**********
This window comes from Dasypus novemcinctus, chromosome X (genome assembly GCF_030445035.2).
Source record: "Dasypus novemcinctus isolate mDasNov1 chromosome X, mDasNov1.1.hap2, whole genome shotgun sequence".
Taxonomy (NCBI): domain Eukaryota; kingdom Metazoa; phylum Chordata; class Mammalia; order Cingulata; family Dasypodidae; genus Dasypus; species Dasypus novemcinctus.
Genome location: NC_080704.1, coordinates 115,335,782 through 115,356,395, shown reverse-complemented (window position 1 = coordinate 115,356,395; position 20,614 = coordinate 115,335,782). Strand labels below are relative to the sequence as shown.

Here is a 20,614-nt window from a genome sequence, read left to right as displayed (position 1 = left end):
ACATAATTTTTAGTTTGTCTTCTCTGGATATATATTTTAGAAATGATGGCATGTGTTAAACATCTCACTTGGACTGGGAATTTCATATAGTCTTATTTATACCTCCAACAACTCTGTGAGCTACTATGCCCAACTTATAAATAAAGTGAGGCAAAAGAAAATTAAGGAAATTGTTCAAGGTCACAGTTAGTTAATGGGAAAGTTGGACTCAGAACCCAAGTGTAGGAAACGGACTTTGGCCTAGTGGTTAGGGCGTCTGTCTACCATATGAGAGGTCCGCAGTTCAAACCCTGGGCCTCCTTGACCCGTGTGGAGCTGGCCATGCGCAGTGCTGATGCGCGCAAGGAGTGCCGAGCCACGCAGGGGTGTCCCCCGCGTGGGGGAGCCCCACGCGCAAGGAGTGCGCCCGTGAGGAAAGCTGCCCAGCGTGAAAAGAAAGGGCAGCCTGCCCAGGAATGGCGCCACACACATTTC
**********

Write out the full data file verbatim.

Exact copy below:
This window comes from Dasypus novemcinctus, chromosome X (genome assembly GCF_030445035.2).
Source record: "Dasypus novemcinctus isolate mDasNov1 chromosome X, mDasNov1.1.hap2, whole genome shotgun sequence".
Taxonomy (NCBI): domain Eukaryota; kingdom Metazoa; phylum Chordata; class Mammalia; order Cingulata; family Dasypodidae; genus Dasypus; species Dasypus novemcinctus.
Genome location: NC_080704.1, coordinates 115,335,782 through 115,356,395, shown reverse-complemented (window position 1 = coordinate 115,356,395; position 20,614 = coordinate 115,335,782). Strand labels below are relative to the sequence as shown.

Here is a 20,614-nt window from a genome sequence, read left to right as displayed (position 1 = left end):
ACATAATTTTTAGTTTGTCTTCTCTGGATATATATTTTAGAAATGATGGCATGTGTTAAACATCTCACTTGGACTGGGAATTTCATATAGTCTTATTTATACCTCCAACAACTCTGTGAGCTACTATGCCCAACTTATAAATAAAGTGAGGCAAAAGAAAATTAAGGAAATTGTTCAAGGTCACAGTTAGTTAATGGGAAAGTTGGACTCAGAACCCAAGTGTAGGAAACGGACTTTGGCCTAGTGGTTAGGGCGTCTGTCTACCATATGAGAGGTCCGCAGTTCAAACCCTGGGCCTCCTTGACCCGTGTGGAGCTGGCCATGCGCAGTGCTGATGCGCGCAAGGAGTGCCGAGCCACGCAGGGGTGTCCCCCGCGTGGGGGAGCCCCACGCGCAAGGAGTGCGCCCGTGAGGAAAGCTGCCCAGCGTGAAAAGAAAGGGCAGCCTGCCCAGGAATGGCGCCACACACATTTC